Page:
Vegetation Analysis Sensors

Why do we use specialized vegetation analysis sensors?

Visible light aerial photography can often be of some value in vegetation analysis by providing an aerial perspective in a format that can be interpreted intuitively. Areas of heavy weed infestation, severely damaged vegetation, and some types of infrastructure can often be detected and evaluated from visible light images, as demonstrated in this example:

vis-corn-pivot

 

The value of visible light images is, however, limited when it comes to quantitative vegetation analysis. Sensors designed for quantitative analysis of vegetation are usually based on the differences of light absorption by plant pigments within the visible (VIS) to near infrared (NIR) wavelengths. The most prominent light absorption difference in plants, and the most often used for analysis, is based on the relatively strong reflection of NIR (>700 nm) light compared to a relatively strong absorption of VIS (400-700 nm) light. The difference between reflectances measured at these two wavelength ranges provides an indication of the photosynthetic potential of plants. The reflectance difference is typically normalized by dividing it with the sum of the two, resulting in the well known vegetation index known as the NDVI (Normalized Difference Vegetation Index):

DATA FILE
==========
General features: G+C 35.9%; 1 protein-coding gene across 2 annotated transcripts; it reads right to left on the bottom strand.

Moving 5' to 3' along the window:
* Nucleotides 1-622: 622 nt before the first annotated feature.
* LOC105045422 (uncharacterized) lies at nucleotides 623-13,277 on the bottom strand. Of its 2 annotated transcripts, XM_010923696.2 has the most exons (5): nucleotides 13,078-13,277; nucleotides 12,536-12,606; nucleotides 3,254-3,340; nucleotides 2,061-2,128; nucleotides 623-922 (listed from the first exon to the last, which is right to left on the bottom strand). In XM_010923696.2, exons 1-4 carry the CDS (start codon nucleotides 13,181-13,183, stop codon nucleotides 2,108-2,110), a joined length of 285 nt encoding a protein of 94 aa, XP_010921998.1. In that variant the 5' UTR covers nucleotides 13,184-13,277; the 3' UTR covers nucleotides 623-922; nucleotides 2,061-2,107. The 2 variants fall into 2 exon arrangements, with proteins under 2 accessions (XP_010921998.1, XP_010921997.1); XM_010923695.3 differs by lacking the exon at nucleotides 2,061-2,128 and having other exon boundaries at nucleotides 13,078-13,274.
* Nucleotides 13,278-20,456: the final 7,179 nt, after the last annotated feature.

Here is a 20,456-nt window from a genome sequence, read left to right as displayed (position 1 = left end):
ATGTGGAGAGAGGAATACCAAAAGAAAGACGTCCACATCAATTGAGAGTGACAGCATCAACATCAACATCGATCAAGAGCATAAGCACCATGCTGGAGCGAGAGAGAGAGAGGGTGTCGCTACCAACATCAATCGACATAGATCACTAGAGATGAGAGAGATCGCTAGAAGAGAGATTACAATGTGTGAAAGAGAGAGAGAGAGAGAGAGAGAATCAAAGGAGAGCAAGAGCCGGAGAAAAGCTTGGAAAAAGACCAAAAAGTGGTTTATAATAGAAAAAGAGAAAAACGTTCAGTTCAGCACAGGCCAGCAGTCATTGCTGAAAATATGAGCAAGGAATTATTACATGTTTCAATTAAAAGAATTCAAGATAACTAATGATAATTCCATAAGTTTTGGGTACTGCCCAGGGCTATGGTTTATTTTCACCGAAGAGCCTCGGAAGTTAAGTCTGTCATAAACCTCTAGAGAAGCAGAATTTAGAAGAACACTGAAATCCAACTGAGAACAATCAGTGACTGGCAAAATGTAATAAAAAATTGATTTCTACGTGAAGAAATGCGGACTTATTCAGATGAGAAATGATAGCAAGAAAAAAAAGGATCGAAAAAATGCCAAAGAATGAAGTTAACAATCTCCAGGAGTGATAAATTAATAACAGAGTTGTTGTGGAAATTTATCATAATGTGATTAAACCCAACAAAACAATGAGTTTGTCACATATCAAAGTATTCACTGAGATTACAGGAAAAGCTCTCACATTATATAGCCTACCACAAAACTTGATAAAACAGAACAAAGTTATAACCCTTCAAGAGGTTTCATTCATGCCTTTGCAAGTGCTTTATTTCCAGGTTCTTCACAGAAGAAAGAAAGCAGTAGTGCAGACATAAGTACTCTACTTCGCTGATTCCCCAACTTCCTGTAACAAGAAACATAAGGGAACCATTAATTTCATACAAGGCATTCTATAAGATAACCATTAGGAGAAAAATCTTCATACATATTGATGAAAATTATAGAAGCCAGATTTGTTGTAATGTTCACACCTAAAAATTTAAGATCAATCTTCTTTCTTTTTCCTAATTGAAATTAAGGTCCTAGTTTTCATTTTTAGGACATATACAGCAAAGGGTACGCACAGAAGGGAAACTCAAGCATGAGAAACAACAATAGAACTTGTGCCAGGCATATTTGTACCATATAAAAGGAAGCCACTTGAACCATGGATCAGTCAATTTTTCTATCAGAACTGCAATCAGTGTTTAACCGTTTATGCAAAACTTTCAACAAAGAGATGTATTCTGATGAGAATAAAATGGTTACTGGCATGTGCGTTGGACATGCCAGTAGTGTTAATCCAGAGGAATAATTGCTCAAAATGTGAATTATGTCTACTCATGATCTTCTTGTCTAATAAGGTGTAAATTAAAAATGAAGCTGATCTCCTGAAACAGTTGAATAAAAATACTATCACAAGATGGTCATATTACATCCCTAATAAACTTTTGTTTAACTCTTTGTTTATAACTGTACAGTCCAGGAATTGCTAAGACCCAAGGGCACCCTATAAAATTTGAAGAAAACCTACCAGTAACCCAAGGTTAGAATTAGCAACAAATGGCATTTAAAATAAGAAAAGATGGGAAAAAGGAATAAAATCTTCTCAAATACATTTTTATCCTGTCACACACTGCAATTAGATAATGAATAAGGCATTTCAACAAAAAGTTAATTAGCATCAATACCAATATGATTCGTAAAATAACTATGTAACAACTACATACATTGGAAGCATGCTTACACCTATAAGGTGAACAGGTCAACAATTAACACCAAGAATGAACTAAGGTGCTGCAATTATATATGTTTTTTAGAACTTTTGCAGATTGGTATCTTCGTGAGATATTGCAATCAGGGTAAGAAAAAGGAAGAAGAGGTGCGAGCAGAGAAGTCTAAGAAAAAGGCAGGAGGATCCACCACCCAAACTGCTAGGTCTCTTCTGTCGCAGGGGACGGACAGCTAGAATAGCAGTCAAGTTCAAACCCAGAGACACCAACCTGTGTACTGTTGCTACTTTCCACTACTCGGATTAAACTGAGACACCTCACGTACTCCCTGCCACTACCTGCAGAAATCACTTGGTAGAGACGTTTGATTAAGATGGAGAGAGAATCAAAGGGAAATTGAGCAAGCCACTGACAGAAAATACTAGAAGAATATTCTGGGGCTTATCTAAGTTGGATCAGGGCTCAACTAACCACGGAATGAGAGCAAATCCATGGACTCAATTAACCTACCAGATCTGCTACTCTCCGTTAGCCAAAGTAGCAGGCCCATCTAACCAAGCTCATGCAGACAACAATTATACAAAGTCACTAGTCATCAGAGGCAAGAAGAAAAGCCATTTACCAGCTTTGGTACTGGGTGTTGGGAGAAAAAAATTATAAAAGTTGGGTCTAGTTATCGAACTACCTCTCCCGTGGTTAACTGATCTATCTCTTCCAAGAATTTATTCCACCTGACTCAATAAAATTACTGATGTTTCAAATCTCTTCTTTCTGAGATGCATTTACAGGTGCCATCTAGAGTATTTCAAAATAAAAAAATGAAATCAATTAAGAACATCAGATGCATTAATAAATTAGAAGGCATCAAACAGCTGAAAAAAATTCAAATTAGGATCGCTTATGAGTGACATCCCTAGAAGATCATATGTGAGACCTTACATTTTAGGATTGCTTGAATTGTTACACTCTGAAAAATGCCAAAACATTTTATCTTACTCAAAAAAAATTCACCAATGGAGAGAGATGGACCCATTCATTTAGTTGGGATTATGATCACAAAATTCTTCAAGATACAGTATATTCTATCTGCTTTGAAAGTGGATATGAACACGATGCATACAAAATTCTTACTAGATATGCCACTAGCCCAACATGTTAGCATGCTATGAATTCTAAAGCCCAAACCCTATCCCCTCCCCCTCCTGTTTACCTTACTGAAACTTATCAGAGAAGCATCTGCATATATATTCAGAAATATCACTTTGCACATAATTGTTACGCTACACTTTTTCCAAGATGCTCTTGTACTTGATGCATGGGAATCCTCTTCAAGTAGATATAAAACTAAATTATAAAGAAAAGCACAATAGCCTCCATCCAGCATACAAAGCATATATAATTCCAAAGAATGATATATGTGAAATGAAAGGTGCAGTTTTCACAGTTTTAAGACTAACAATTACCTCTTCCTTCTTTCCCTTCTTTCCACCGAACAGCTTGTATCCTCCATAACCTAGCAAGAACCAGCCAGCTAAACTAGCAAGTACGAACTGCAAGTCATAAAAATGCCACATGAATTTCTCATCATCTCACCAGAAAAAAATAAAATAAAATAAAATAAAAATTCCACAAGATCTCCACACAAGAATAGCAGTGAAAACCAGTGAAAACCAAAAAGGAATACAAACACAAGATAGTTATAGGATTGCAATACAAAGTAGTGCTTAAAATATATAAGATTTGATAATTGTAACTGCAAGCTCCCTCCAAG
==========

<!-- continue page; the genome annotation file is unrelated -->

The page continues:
NDVI = (NIR-VIS)/(NIR+VIS)

 

NDVI is a useful tool for the detection and quantification of vegetation differences, particularly when applied to images that have been combined into an orthomosaic that covers a whole crop production unit, such as a field or irrigation system. Following the calculation of a vegetation index, the results are usually displayed according to a color scale where different colors represent different values to make visual interpretation easier. The underlying data also provide opportunities for quantitative analysis, as demonstrated in the example below:

ndvi_example
quantitative-example

 

Many specific factors may influence photosynthetic potential, and therefore the NDVI, but they can be broadly classified as factors affecting biomass and/or growth vigor. Since biomass and growth vigor are closely tied to productivity in most crops, the NDVI provides a means for assessing crop performance.